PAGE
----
http://dasarodesigns.com/~medasaro/5086-7112/5086-7112.zip

Depending on the availability of the pins, and community interest, I plan to reproduce the preamplifier hybrid (which is also used as the loop amp) shortly. When that is done I will be able to put the bad sweeper that bkharris so kindly donated back together. Once again THANKS A MILLION to bkharris.

Here it is installed:
Image

As far as I know this hybrid was used only in the 8601A sweep / signal generator, but I would love to hear about it if anyone finds another application.

-Matthew D'Asaro

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 Post subject: Re: HP 8601A Output Hybrids (5086-7112, 5086-3012, 1820-0150
PostPosted: Jun Sat 16, 2012 5:53 am 
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Matthew, you're pretty phly for a young guy. 8) What a fine job you've done.
A company called Susumu makes relatively high power SMT resistors (for their size). We use them in one of my denser analog designs.
I'm looking forward to the next adventure. :shock:

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 Post subject: Re: HP 8601A Output Hybrids (5086-7112, 5086-3012, 1820-0150
PostPosted: Jun Sat 16, 2012 11:20 am 
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NICE!!

I may be needing one in my 8601 that is in the que to get fixed.


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 Post subject: Re: HP 8601A Output Hybrids (5086-7112, 5086-3012, 1820-0150
PostPosted: Jun Sat 16, 2012 6:31 pm 
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Joined: May Fri 25, 2012 7:54 pm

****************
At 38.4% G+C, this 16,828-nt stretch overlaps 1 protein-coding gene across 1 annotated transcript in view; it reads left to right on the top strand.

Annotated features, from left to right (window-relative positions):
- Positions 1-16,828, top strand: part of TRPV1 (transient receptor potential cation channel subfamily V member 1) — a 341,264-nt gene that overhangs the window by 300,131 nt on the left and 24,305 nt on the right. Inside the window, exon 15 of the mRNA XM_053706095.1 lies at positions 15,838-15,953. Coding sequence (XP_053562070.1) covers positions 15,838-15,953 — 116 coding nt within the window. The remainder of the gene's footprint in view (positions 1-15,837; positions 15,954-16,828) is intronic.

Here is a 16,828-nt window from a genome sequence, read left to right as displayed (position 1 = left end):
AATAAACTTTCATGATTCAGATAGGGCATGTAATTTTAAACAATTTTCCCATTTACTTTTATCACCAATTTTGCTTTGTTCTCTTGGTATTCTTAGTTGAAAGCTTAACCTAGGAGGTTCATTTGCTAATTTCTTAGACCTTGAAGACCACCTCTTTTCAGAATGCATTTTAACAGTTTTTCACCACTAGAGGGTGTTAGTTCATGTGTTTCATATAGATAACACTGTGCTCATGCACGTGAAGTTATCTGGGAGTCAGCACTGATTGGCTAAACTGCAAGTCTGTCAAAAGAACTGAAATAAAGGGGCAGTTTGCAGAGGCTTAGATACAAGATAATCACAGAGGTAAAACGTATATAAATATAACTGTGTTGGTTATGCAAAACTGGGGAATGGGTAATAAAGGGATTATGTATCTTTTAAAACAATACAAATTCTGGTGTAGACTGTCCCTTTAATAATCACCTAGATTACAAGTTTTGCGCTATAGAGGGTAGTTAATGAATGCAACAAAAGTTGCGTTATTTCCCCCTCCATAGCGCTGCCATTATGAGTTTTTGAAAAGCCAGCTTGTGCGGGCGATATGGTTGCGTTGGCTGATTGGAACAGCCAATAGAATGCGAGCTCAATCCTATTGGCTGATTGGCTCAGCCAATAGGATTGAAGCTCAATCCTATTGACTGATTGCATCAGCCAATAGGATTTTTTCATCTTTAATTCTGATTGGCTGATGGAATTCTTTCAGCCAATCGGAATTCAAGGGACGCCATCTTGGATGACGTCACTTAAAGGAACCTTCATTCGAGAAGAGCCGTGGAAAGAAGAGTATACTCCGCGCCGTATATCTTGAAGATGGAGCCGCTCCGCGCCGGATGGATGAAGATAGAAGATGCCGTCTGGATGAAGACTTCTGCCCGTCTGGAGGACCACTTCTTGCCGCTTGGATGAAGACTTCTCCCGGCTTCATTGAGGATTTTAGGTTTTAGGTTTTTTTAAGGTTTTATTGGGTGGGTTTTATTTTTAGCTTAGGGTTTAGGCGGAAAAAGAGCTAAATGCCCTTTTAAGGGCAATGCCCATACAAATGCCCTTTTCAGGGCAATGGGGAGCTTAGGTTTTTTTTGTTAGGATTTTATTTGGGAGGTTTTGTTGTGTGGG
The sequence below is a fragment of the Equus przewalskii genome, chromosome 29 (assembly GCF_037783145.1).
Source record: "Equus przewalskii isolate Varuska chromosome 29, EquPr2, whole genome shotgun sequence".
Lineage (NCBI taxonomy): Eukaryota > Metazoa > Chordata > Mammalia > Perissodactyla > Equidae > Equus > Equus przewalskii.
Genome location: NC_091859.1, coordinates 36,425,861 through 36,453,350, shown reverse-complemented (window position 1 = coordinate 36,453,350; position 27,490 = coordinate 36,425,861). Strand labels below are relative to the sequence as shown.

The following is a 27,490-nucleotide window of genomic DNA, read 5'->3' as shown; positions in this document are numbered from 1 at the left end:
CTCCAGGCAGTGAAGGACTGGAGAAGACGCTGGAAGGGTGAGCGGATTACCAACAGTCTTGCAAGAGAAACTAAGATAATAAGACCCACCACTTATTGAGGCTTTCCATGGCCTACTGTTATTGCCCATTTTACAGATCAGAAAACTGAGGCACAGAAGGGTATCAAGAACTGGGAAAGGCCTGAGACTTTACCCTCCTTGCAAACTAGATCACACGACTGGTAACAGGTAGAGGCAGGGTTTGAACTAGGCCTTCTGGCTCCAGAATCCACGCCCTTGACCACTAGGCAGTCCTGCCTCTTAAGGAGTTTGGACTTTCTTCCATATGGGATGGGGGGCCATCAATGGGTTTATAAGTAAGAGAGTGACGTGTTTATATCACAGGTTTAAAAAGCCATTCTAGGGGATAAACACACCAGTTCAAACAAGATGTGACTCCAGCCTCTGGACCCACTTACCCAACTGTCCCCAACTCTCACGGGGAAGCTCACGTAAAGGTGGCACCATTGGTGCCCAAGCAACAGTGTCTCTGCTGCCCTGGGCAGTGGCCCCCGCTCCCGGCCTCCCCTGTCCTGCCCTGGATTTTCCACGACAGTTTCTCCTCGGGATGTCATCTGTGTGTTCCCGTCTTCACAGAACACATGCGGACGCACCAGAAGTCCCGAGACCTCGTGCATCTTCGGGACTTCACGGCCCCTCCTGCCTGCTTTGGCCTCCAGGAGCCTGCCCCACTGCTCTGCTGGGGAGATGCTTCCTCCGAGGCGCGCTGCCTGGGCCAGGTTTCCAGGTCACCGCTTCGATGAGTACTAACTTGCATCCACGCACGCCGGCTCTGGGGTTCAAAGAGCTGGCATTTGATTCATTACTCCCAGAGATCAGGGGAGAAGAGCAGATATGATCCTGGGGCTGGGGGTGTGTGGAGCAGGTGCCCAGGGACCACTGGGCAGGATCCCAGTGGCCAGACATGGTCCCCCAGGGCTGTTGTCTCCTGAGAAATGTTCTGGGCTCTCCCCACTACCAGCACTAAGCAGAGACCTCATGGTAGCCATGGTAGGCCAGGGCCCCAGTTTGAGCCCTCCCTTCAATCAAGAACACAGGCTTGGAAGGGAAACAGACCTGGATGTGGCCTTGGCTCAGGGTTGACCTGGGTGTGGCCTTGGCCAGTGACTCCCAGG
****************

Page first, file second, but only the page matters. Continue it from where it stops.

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Matthew, very impressive replacement job. BTW, the substrate is sapphire (synthetic). That was chosen by Microwave division of HP because it has excellent RF/microwave characteristics. This was the first HP product to use sapphire thin film circuits. The 2nd product to use sapphire thin film circuits was the 8447A amplifier. An article on the HP 8601A appeared in the Aug 1968 issue of the HP Journal.

It was interesting to see the failure mechanism you found on the output amp.
Larry


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 Post subject: Re: HP 8601A Output Hybrids (5086-7112, 5086-3012, 1820-0150
PostPosted: Jun Sat 16, 2012 6:44 pm 
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GREAT work Matt. I have two h/p 8601A's (both working, at the moment). I hope I never need to repair them. :shock:

Charlie


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 Post subject: Re: HP 8601A Output Hybrids (5086-7112, 5086-3012, 1820-0150
PostPosted: Jun Sun 17, 2012 12:56 am 
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Matthew,

Very nicely done. Nice to see unique projects like these. There are numerous HP hybrids that could use replacements.

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 Post subject: Re: HP 8601A Output Hybrids (5086-7112, 5086-3012, 1820-0150
PostPosted: Jun Sun 17, 2012 1:26 am 
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How much are you asking for the output amplifiers? I have an 8601 which is working, and I want to keep it that way.